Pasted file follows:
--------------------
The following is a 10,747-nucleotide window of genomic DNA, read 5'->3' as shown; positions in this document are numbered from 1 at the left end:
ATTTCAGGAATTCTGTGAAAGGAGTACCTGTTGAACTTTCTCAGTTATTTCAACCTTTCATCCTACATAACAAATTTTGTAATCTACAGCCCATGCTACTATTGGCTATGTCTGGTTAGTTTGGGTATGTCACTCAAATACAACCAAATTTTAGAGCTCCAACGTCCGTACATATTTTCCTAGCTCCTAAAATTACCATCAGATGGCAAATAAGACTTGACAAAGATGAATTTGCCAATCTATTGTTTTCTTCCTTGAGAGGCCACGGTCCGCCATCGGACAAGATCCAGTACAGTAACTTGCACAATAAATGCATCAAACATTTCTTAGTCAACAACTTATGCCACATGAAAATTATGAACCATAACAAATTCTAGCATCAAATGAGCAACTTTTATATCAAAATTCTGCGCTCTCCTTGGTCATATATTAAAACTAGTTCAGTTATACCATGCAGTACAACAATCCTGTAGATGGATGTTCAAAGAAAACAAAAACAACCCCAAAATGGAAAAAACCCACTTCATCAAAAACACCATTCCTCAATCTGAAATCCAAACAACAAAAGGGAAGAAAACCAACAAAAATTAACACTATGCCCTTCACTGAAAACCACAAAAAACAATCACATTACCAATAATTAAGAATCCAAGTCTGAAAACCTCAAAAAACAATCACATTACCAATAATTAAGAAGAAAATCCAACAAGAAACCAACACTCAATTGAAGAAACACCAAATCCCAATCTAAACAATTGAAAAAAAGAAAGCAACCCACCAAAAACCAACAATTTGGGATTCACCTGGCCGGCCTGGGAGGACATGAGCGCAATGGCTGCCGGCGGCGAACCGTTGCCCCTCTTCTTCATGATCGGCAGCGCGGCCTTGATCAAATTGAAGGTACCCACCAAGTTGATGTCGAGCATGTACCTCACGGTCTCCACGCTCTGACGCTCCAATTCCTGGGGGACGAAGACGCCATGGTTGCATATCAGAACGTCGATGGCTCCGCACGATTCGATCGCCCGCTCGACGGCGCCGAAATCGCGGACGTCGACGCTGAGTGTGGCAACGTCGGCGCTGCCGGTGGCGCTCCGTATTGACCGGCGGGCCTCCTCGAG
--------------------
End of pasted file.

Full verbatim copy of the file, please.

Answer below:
The following is a 10,747-nucleotide window of genomic DNA, read 5'->3' as shown; positions in this document are numbered from 1 at the left end:
ATTTCAGGAATTCTGTGAAAGGAGTACCTGTTGAACTTTCTCAGTTATTTCAACCTTTCATCCTACATAACAAATTTTGTAATCTACAGCCCATGCTACTATTGGCTATGTCTGGTTAGTTTGGGTATGTCACTCAAATACAACCAAATTTTAGAGCTCCAACGTCCGTACATATTTTCCTAGCTCCTAAAATTACCATCAGATGGCAAATAAGACTTGACAAAGATGAATTTGCCAATCTATTGTTTTCTTCCTTGAGAGGCCACGGTCCGCCATCGGACAAGATCCAGTACAGTAACTTGCACAATAAATGCATCAAACATTTCTTAGTCAACAACTTATGCCACATGAAAATTATGAACCATAACAAATTCTAGCATCAAATGAGCAACTTTTATATCAAAATTCTGCGCTCTCCTTGGTCATATATTAAAACTAGTTCAGTTATACCATGCAGTACAACAATCCTGTAGATGGATGTTCAAAGAAAACAAAAACAACCCCAAAATGGAAAAAACCCACTTCATCAAAAACACCATTCCTCAATCTGAAATCCAAACAACAAAAGGGAAGAAAACCAACAAAAATTAACACTATGCCCTTCACTGAAAACCACAAAAAACAATCACATTACCAATAATTAAGAATCCAAGTCTGAAAACCTCAAAAAACAATCACATTACCAATAATTAAGAAGAAAATCCAACAAGAAACCAACACTCAATTGAAGAAACACCAAATCCCAATCTAAACAATTGAAAAAAAGAAAGCAACCCACCAAAAACCAACAATTTGGGATTCACCTGGCCGGCCTGGGAGGACATGAGCGCAATGGCTGCCGGCGGCGAACCGTTGCCCCTCTTCTTCATGATCGGCAGCGCGGCCTTGATCAAATTGAAGGTACCCACCAAGTTGATGTCGAGCATGTACCTCACGGTCTCCACGCTCTGACGCTCCAATTCCTGGGGGACGAAGACGCCATGGTTGCATATCAGAACGTCGATGGCTCCGCACGATTCGATCGCCCGCTCGACGGCGCCGAAATCGCGGACGTCGACGCTGAGTGTGGCAACGTCGGCGCTGCCGGTGGCGCTCCGTATTGACCGGCGGGCCTCCTCGAG